Another limitation of the study was the small sample size. The study may not have had sufficient power to detect differences between groups. The sample size was comparable to that in studies that have shown beneficial effects of drug treatment, but trials that have indicated positive effects of psychological treatments have usually been larger.4 This is unlikely to have been a major reason for the lack of treatment effects found, as there was no trend to differences failing to reach statistical significance, and no differences were observed. In further evaluations of CBT for stroke patients, assessing for CBT suitability prior to randomization would ascertain patients’ willingness and ability to work with this form of psychological intervention. Increasing the duration of therapy and number of sessions to between 16 and 20 sessions would make the intervention comparable to other studies that have been conducted in CBT in depression in the elderly and medically ill. A larger sample would reduce the chances of a treatment effect being missed. In addition, there was little information available on the type of stroke or comorbidity, which might have influenced outcome. Although the sample size would not have permitted subgroup analyses even if they had been available, such factors might need to be explored in future studies.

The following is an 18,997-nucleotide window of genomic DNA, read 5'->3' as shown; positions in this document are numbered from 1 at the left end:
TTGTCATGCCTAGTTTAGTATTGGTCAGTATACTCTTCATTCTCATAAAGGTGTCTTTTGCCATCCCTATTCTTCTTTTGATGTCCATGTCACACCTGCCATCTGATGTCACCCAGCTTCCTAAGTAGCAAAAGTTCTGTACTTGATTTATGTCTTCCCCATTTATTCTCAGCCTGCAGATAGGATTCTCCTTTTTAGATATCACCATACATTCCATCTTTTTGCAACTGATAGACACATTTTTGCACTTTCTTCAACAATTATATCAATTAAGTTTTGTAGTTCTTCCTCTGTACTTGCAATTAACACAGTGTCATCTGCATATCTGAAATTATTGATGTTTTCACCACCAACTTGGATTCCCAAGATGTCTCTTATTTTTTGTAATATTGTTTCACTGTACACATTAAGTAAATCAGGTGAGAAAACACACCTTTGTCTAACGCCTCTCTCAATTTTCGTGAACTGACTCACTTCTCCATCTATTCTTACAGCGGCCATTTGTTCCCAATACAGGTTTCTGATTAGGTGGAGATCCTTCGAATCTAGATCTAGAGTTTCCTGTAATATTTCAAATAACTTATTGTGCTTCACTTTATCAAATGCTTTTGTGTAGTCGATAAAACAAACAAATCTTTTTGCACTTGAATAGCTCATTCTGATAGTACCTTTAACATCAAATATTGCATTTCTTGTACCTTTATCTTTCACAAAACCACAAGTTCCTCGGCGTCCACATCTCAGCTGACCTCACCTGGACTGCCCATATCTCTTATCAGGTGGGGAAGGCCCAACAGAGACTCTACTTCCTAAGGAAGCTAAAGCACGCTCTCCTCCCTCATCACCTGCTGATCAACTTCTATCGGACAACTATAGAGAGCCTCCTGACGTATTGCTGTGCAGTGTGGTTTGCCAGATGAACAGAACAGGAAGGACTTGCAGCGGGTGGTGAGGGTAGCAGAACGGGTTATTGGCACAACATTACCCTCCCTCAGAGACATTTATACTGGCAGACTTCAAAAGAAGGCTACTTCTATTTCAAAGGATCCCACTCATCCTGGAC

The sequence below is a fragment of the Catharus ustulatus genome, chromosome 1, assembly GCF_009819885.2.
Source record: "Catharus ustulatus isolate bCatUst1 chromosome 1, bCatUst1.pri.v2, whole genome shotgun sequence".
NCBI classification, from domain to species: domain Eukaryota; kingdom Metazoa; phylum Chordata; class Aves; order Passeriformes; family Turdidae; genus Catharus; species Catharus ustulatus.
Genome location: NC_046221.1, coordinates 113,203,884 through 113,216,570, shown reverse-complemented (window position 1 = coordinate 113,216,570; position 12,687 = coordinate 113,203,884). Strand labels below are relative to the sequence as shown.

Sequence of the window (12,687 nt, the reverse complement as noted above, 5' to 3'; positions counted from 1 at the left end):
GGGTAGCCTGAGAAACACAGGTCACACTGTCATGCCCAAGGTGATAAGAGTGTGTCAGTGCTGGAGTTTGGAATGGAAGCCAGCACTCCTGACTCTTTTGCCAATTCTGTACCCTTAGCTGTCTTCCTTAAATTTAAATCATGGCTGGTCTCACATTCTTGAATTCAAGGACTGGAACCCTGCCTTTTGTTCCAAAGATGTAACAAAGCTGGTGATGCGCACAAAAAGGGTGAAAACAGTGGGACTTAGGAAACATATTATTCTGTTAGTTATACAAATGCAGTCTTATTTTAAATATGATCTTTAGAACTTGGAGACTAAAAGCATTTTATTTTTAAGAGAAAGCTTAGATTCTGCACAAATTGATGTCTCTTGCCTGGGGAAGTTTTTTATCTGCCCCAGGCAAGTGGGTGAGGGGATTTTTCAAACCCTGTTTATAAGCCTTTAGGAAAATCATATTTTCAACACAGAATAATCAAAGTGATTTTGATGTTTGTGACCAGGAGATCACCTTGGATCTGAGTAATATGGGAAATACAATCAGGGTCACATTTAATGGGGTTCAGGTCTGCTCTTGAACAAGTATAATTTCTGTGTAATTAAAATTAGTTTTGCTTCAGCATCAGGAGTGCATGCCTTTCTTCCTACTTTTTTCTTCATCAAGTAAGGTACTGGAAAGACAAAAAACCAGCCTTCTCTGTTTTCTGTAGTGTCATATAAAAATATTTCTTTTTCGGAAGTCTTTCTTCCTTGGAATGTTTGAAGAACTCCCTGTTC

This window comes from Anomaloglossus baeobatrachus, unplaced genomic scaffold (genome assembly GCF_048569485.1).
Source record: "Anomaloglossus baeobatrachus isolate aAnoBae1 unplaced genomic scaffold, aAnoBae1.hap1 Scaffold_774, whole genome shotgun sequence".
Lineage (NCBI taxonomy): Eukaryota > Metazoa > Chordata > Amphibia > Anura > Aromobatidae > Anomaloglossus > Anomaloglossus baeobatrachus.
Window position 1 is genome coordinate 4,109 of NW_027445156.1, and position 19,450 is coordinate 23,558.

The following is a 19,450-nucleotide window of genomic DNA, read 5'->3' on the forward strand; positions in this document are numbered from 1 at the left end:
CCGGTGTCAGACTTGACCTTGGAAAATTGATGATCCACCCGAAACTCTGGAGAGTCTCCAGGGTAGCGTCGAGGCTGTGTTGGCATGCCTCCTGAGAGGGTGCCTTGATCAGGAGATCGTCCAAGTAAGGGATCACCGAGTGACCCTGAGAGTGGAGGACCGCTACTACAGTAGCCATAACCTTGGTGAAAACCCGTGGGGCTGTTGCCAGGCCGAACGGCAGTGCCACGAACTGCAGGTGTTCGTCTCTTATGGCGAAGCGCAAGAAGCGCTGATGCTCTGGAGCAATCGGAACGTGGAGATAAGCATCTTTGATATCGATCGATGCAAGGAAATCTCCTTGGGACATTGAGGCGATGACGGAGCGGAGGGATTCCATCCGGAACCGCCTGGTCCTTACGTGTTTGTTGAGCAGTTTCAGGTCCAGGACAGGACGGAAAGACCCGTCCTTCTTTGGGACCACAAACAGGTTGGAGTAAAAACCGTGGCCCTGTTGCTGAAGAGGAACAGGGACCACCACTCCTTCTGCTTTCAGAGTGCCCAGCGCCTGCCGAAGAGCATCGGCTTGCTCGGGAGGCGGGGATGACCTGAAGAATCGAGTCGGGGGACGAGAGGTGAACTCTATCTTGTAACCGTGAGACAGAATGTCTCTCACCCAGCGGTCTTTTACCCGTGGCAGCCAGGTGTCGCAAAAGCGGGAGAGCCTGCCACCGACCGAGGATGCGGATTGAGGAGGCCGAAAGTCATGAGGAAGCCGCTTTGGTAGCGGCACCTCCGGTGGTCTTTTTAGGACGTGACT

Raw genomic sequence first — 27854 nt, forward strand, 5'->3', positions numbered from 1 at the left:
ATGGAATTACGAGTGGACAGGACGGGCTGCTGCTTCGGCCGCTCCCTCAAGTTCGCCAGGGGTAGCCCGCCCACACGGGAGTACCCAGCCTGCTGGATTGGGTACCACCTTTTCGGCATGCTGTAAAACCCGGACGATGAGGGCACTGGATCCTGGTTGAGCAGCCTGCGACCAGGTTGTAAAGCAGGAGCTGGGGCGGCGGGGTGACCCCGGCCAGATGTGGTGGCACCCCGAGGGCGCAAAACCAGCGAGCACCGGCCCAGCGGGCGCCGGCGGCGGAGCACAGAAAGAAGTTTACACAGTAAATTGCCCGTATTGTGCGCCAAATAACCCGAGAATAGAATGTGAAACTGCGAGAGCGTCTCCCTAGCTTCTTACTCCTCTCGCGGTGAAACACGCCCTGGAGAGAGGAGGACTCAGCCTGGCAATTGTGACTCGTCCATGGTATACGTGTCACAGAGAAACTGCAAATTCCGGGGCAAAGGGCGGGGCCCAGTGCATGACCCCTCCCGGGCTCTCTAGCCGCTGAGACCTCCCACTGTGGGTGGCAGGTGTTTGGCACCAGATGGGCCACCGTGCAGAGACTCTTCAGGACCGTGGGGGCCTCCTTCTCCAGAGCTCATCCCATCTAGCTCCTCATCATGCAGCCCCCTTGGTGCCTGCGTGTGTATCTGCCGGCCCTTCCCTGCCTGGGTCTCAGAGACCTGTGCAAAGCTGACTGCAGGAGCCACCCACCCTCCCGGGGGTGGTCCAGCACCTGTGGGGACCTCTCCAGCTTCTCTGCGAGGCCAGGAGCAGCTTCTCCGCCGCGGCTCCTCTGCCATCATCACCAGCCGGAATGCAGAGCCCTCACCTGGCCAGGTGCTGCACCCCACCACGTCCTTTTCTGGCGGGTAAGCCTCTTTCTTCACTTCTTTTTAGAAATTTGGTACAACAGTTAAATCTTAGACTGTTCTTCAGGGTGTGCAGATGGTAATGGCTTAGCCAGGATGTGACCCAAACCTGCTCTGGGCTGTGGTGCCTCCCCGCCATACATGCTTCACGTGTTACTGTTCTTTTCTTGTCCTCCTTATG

CBT in the treatment of depression following stroke was found to be ineffective in this study. However, because of the small sample size, method of recruitment, and selection criteria, further randomized trials are required.
We thank The Stroke Association for financial support; Lyn Sutcliffe, Lucy Rother, and Suzanne Davies for assistance with outcome assessment; Dr Maeve Leonard for checking medical records; and Hazel Sayers for administrative support.
- Received April 24, 2002.
- Revision received July 9, 2002.
- Accepted July 26, 2002.